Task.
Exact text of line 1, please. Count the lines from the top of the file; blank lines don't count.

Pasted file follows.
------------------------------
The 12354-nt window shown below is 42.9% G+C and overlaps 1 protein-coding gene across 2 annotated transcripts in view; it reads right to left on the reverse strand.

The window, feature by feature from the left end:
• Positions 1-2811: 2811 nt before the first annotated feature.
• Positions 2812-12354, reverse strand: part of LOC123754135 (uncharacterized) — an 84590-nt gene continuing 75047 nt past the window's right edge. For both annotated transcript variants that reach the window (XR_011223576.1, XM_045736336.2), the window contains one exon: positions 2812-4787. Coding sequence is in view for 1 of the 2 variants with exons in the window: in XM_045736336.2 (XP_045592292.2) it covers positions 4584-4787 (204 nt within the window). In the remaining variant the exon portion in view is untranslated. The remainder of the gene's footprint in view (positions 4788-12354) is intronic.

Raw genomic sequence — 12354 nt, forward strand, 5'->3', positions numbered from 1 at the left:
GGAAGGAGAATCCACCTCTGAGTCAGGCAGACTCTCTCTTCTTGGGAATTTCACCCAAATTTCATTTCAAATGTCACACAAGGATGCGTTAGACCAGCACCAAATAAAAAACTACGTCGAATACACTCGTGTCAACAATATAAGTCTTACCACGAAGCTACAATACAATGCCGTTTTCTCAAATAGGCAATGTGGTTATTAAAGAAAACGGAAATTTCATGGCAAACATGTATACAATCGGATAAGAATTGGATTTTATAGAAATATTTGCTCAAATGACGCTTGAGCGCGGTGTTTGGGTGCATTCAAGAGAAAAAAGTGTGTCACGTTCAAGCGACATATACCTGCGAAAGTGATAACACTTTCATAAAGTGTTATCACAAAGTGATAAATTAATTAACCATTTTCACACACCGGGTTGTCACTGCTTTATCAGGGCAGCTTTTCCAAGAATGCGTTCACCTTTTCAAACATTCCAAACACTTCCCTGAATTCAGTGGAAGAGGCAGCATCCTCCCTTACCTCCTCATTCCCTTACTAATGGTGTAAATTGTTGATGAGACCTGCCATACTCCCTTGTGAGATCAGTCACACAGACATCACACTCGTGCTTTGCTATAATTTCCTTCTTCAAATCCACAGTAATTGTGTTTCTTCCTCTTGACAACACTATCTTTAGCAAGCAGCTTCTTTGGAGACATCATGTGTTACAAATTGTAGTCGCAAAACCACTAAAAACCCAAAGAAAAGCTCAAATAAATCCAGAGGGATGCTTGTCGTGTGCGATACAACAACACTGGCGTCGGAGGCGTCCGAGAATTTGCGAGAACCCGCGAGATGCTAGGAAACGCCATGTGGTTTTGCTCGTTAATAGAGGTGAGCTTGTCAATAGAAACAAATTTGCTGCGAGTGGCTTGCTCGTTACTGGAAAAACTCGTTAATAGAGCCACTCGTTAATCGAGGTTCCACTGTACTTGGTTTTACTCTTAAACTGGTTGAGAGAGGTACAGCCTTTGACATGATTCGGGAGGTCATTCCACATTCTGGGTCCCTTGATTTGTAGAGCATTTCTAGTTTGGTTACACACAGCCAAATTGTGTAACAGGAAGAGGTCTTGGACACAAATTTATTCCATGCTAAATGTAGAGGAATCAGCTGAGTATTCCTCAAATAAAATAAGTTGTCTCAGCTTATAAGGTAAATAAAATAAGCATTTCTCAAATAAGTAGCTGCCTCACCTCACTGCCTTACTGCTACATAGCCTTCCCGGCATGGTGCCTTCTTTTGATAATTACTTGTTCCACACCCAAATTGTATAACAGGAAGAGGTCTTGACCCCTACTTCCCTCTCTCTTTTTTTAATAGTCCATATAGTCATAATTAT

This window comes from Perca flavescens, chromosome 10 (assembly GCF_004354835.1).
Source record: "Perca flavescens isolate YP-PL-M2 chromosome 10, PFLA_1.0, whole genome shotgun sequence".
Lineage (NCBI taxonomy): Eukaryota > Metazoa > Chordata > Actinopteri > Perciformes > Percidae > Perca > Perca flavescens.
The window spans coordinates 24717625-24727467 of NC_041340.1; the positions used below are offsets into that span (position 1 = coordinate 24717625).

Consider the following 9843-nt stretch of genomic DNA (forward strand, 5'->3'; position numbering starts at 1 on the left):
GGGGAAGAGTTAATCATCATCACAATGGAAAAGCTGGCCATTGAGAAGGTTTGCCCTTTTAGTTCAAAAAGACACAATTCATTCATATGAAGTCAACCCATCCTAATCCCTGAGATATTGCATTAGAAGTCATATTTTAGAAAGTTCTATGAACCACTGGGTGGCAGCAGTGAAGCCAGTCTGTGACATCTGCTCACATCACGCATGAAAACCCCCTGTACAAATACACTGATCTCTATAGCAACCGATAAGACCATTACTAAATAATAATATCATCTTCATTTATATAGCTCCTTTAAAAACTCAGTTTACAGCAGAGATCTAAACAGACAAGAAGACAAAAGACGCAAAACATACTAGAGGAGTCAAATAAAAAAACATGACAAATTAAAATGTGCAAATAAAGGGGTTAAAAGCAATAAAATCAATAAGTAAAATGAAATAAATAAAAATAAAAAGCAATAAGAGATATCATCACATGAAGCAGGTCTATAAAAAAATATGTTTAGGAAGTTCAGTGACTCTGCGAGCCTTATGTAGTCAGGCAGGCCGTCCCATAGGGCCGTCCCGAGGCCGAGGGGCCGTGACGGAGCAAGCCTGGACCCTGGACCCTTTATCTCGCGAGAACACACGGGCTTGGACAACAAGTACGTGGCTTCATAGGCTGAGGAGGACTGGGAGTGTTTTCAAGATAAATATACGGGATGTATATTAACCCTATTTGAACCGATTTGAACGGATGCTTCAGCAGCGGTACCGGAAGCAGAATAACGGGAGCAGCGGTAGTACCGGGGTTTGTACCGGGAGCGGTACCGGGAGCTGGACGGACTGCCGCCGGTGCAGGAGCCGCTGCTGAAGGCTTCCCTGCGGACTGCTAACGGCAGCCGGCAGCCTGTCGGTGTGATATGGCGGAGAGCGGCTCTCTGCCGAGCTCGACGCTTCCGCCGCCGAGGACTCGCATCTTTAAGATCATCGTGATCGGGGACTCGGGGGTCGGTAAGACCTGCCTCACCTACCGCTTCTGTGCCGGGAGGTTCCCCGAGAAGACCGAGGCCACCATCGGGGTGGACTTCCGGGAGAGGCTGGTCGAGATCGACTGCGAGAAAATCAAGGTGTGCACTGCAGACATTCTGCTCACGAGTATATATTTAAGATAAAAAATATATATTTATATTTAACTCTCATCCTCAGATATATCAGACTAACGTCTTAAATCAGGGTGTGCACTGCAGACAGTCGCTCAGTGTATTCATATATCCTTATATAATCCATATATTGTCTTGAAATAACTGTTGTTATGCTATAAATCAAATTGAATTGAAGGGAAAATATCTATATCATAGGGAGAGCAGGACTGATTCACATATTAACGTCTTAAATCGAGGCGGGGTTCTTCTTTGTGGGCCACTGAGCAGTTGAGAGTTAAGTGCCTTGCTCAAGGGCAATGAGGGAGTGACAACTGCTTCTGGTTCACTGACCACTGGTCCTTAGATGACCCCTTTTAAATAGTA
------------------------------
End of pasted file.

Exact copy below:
The 12354-nt window shown below is 42.9% G+C and overlaps 1 protein-coding gene across 2 annotated transcripts in view; it reads right to left on the reverse strand.